Future Fuels is Gearing Up for the Future

By Keith Boles - bio | email feedback


Tracking Region Eight's economy--with it's production of bio diesel, the "Future Fuels Chemical Company" in Batesville is looking ahead to the demands for cleaner fuel.

Now with the help of a **big** stimulus grant, the chemical company is *charging* ahead.

One half of this huge chemical plant is devoted to the manufacture of bio diesel.

The other half is dedicated to the manufacture of chemical products of one type or another.

Soon more structure will be added to the maze of piping as the company gears up for an electrifying new project.

Gary Hess is the Vice President in charge of sales for the company. We stood on a hill overlooking the plant spread out beneath us. I asked him what the primary products were.

"We make the Biodiesel product, we make custom manufactured chemicals as well as propritery products."

You won't see the Future Fuels logo on anything but the bio-deisel they sell at the plant but it's products are in a lot of items.

Recently the company received a 12.6 million dollar grant. The grant will enable the company to pay for part of the future.

Hess, "To be a part of the electric car industry making the lithium ion battery. We're working with a customer to produce the anode portion of the lithium ion battery. "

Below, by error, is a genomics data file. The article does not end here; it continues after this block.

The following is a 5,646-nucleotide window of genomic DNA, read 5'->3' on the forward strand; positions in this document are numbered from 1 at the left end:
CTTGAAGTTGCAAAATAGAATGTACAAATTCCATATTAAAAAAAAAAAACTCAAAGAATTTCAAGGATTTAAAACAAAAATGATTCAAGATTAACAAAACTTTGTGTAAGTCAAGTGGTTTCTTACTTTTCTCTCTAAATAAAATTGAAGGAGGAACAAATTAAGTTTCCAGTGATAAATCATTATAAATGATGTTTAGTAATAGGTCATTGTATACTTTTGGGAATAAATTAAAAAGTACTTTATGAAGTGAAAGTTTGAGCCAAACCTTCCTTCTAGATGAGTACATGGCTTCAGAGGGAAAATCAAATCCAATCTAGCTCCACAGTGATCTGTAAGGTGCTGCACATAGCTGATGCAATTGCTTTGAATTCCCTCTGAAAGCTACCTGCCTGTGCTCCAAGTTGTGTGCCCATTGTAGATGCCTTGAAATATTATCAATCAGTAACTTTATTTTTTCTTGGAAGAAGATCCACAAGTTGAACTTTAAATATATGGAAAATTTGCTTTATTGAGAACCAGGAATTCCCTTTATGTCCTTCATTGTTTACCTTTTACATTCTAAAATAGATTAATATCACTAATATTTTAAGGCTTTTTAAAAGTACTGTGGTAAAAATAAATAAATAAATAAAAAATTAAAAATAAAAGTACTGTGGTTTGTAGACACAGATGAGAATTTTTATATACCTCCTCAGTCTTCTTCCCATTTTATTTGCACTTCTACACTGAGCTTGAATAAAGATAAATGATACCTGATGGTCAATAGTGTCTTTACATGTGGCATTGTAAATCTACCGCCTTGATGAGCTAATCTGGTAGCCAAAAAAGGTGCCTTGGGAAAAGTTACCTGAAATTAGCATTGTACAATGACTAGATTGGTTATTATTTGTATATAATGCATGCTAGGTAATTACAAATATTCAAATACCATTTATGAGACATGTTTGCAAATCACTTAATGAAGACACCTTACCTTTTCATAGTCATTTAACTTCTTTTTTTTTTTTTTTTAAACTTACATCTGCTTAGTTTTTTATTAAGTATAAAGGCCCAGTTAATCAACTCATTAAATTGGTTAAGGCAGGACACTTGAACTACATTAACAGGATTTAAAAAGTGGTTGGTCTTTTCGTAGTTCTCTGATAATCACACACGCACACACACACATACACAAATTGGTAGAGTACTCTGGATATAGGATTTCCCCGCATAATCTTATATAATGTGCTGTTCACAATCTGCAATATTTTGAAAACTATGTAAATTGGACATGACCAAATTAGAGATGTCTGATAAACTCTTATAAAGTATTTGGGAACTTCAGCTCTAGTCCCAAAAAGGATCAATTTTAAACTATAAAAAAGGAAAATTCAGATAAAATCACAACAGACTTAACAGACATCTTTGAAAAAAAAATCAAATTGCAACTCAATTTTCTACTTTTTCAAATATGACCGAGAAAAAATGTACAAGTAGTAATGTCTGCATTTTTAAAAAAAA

Hess couldn't disclose which manufacturer they were working with, but the battery will be used in cars like the Volt and other all electric cars as well as hybrids.

The primary use of the stimulus money as well as matching funds from the company will be used to change up the plant.

Hess, "We're gonna add additional equipment be able to change logistics to be able to handle the incoming product. We're gonna take their process and put it into our plant."

The company didn't develop the product they are simply the large scale tool in which it will be manufactured.

With expansion comes jobs, both in the plant itself and on the outside support as well.

Hess, "It's significant to us as well as the community from potentially adding people to support that as well as the infrastructure, we have to add contractors and people to support business."

Hess says there are a lot of factors riding on this new product. It depends on a large client base, namely us the American consumer.

Hess, "Actually we're going to work with our customer in order to develop how soon he needs product that's going to be driven a lot by the electric car industry in general as to how we buy cars out of the market."

It seems like making batteries for new electric vehicles is not that big of a deal.

But Hess told me Future Fuels received just one of nearly 30 grants given out for the battery building and control.

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